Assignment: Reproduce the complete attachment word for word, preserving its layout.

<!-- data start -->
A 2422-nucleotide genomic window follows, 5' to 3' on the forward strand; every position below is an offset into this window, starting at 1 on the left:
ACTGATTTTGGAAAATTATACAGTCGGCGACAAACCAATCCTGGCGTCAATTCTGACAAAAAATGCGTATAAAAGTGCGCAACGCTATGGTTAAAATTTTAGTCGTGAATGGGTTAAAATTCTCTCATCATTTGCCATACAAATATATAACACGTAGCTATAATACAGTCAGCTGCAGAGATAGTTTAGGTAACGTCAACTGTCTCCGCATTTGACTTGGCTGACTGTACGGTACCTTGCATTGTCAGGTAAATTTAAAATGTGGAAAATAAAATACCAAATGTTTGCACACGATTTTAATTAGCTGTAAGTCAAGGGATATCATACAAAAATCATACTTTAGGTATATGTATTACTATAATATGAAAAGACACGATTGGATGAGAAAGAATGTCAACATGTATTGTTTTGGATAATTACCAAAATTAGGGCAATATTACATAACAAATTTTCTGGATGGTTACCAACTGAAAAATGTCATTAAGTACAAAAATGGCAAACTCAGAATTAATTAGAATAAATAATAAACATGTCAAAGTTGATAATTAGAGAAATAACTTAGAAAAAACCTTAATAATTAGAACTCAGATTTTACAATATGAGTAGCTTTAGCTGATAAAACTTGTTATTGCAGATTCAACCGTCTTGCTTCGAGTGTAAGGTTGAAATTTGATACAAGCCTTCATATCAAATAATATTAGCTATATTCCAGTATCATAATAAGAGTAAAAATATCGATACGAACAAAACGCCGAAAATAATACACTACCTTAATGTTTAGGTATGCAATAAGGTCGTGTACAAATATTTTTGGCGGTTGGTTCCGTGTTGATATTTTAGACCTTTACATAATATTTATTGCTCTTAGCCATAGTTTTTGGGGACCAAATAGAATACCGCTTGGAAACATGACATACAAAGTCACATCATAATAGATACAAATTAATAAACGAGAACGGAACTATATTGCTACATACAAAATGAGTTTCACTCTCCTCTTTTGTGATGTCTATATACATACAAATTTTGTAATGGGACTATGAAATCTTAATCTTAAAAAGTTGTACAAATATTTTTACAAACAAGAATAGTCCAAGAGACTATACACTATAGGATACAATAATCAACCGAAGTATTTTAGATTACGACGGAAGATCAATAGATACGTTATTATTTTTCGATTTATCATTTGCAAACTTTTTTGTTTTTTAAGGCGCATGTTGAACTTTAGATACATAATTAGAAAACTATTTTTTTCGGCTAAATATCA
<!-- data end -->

A 2422-nucleotide genomic window follows, 5' to 3' on the forward strand; every position below is an offset into this window, starting at 1 on the left:
ACTGATTTTGGAAAATTATACAGTCGGCGACAAACCAATCCTGGCGTCAATTCTGACAAAAAATGCGTATAAAAGTGCGCAACGCTATGGTTAAAATTTTAGTCGTGAATGGGTTAAAATTCTCTCATCATTTGCCATACAAATATATAACACGTAGCTATAATACAGTCAGCTGCAGAGATAGTTTAGGTAACGTCAACTGTCTCCGCATTTGACTTGGCTGACTGTACGGTACCTTGCATTGTCAGGTAAATTTAAAATGTGGAAAATAAAATACCAAATGTTTGCACACGATTTTAATTAGCTGTAAGTCAAGGGATATCATACAAAAATCATACTTTAGGTATATGTATTACTATAATATGAAAAGACACGATTGGATGAGAAAGAATGTCAACATGTATTGTTTTGGATAATTACCAAAATTAGGGCAATATTACATAACAAATTTTCTGGATGGTTACCAACTGAAAAATGTCATTAAGTACAAAAATGGCAAACTCAGAATTAATTAGAATAAATAATAAACATGTCAAAGTTGATAATTAGAGAAATAACTTAGAAAAAACCTTAATAATTAGAACTCAGATTTTACAATATGAGTAGCTTTAGCTGATAAAACTTGTTATTGCAGATTCAACCGTCTTGCTTCGAGTGTAAGGTTGAAATTTGATACAAGCCTTCATATCAAATAATATTAGCTATATTCCAGTATCATAATAAGAGTAAAAATATCGATACGAACAAAACGCCGAAAATAATACACTACCTTAATGTTTAGGTATGCAATAAGGTCGTGTACAAATATTTTTGGCGGTTGGTTCCGTGTTGATATTTTAGACCTTTACATAATATTTATTGCTCTTAGCCATAGTTTTTGGGGACCAAATAGAATACCGCTTGGAAACATGACATACAAAGTCACATCATAATAGATACAAATTAATAAACGAGAACGGAACTATATTGCTACATACAAAATGAGTTTCACTCTCCTCTTTTGTGATGTCTATATACATACAAATTTTGTAATGGGACTATGAAATCTTAATCTTAAAAAGTTGTACAAATATTTTTACAAACAAGAATAGTCCAAGAGACTATACACTATAGGATACAATAATCAACCGAAGTATTTTAGATTACGACGGAAGATCAATAGATACGTTATTATTTTTCGATTTATCATTTGCAAACTTTTTTGTTTTTTAAGGCGCATGTTGAACTTTAGATACATAATTAGAAAACTATTTTTTTCGGCTAAATATCA